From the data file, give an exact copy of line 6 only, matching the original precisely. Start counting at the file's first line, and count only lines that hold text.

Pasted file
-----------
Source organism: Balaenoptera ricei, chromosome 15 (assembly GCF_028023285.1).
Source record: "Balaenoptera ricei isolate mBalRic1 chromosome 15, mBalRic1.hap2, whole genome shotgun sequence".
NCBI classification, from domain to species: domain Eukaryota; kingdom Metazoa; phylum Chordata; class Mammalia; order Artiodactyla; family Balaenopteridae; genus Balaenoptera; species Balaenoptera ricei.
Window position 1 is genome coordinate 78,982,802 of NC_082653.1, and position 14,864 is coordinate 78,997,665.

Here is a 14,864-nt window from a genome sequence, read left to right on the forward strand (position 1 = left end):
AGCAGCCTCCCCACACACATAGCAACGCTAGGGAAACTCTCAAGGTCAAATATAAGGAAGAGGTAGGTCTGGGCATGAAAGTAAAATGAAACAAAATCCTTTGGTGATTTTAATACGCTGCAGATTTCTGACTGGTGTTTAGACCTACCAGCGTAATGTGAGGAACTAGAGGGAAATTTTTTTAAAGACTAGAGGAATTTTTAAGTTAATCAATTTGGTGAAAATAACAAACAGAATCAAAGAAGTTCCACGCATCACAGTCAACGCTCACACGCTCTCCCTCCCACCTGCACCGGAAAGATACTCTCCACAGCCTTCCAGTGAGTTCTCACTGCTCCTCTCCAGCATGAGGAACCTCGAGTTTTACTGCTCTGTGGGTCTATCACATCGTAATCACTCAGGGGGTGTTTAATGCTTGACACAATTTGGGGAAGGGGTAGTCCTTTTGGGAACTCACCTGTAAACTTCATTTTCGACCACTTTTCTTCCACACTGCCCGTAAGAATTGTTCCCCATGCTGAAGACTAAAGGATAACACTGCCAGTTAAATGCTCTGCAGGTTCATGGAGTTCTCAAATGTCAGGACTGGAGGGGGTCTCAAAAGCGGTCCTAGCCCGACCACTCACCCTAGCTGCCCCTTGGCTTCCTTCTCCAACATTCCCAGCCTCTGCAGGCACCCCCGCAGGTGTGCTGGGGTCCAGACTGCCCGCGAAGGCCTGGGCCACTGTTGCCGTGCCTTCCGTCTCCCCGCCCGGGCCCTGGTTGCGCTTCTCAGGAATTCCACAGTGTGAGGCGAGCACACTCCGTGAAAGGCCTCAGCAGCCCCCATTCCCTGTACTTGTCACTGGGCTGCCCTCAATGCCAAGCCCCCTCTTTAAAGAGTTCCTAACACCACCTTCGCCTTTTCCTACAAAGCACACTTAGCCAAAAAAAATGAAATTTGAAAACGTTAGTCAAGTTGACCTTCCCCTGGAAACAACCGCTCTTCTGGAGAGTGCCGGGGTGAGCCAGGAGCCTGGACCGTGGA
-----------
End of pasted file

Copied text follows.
AGCAGCCTCCCCACACACATAGCAACGCTAGGGAAACTCTCAAGGTCAAATATAAGGAAGAGGTAGGTCTGGGCATGAAAGTAAAATGAAACAAAATCCTTTGGTGATTTTAATACGCTGCAGATTTCTGACTGGTGTTTAGACCTACCAGCGTAATGTGAGGAACTAGAGGGAAATTTTTTTAAAGACTAGAGGAATTTTTAAGTTAATCAATTTGGTGAAAATAACAAACAGAATCAAAGAAGTTCCACGCATCACAGTCAACGCTCACACGCTCTCCCTCCCACCTGCACCGGAAAGATACTCTCCACAGCCTTCCAGTGAGTTCTCACTGCTCCTCTCCAGCATGAGGAACCTCGAGTTTTACTGCTCTGTGGGTCTATCACATCGTAATCACTCAGGGGGTGTTTAATGCTTGACACAATTTGGGGAAGGGGTAGTCCTTTTGGGAACTCACCTGTAAACTTCATTTTCGACCACTTTTCTTCCACACTGCCCGTAAGAATTGTTCCCCATGCTGAAGACTAAAGGATAACACTGCCAGTTAAATGCTCTGCAGGTTCATGGAGTTCTCAAATGTCAGGACTGGAGGGGGTCTCAAAAGCGGTCCTAGCCCGACCACTCACCCTAGCTGCCCCTTGGCTTCCTTCTCCAACATTCCCAGCCTCTGCAGGCACCCCCGCAGGTGTGCTGGGGTCCAGACTGCCCGCGAAGGCCTGGGCCACTGTTGCCGTGCCTTCCGTCTCCCCGCCCGGGCCCTGGTTGCGCTTCTCAGGAATTCCACAGTGTGAGGCGAGCACACTCCGTGAAAGGCCTCAGCAGCCCCCATTCCCTGTACTTGTCACTGGGCTGCCCTCAATGCCAAGCCCCCTCTTTAAAGAGTTCCTAACACCACCTTCGCCTTTTCCTACAAAGCACACTTAGCCAAAAAAAATGAAATTTGAAAACGTTAGTCAAGTTGACCTTCCCCTGGAAACAACCGCTCTTCTGGAGAGTGCCGGGGTGAGCCAGGAGCCTGGACCGTGGA